Regarding US 99 there are segments that could be signed as historic routes but much of the alignment was built over by the current freeway.  Bakersfield has essentially intact historical alignments and believe Sacramento does as well. Fresno has butchered up Broadway too much to make a Historic alignment outside of Golden State Boulevard not very viable. 
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sparker

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Re: CA 99
« Reply #8 on: November 20, 2018, 06:16:29 PM »

Maybe portions of the old alignment could have Historic US 99 signs erected. That seems more likely to me than the CA 99 corridor between Mettler and Sacramento becoming an Interstate Highway.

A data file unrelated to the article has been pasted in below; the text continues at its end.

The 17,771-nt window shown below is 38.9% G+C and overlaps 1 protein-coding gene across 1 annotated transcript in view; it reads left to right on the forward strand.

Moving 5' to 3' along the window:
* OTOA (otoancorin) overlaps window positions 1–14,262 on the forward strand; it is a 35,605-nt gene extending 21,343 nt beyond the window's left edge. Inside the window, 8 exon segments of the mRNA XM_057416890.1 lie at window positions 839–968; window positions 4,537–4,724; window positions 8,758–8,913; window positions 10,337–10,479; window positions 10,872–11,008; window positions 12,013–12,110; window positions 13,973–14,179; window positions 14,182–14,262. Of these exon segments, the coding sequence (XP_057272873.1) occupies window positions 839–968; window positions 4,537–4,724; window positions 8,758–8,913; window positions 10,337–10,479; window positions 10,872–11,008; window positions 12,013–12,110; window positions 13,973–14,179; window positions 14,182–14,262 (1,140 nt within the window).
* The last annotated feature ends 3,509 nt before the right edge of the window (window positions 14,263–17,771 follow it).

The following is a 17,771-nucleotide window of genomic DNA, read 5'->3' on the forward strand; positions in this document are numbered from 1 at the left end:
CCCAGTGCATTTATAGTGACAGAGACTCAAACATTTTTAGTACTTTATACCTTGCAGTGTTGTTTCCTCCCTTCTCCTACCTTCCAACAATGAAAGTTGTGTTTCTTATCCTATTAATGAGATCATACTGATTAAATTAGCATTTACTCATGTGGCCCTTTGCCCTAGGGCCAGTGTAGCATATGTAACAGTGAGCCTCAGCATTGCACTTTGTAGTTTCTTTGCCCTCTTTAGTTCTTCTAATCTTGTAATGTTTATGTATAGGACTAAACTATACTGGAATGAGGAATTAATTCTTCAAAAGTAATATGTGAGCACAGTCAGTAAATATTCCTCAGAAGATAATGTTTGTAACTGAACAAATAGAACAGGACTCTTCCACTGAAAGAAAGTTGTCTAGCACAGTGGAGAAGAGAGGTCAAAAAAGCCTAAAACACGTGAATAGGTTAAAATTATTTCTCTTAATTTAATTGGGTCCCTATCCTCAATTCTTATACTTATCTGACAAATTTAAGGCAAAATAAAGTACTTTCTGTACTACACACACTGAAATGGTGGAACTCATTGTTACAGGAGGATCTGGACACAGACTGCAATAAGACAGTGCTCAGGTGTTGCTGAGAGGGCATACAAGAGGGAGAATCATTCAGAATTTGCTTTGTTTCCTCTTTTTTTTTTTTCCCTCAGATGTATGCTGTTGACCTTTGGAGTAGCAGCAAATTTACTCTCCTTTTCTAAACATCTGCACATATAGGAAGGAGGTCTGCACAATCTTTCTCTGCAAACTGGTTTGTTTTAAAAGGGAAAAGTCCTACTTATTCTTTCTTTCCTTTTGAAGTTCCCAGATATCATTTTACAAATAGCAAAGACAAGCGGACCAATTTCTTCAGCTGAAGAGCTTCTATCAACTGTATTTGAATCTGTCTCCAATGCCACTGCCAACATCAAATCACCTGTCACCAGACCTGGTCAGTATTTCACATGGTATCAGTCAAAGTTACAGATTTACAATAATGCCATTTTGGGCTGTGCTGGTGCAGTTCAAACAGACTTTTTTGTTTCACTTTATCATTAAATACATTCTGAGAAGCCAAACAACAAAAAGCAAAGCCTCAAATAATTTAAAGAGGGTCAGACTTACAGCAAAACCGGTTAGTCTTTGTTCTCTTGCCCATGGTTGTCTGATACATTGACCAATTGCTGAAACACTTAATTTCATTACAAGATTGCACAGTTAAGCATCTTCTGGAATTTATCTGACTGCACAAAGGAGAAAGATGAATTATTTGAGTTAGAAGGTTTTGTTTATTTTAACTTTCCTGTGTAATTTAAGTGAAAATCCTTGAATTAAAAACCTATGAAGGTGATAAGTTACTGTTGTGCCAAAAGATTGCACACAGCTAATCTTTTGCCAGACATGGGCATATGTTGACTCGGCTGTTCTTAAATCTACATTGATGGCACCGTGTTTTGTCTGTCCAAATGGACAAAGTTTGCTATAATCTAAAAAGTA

My personal opinion is 6 lanes minimum between Wheeler Ridge and Sacramento is the way to go. If that somehow accomplishes Interstate standards great...if not the improvements will be welcome. Sparker has a lot more information on the long term future of 99, it seems at some point the corridor is destined for Interstate status. 

Regarding US 99 there are segments that could be signed as historic routes but much of the alignment was built over by the current freeway.  Bakersfield has essentially intact historical alignments and believe Sacramento does as well. Fresno has butchered up Broadway too much to make a Historic alignment outside of Golden State Boulevard not very viable.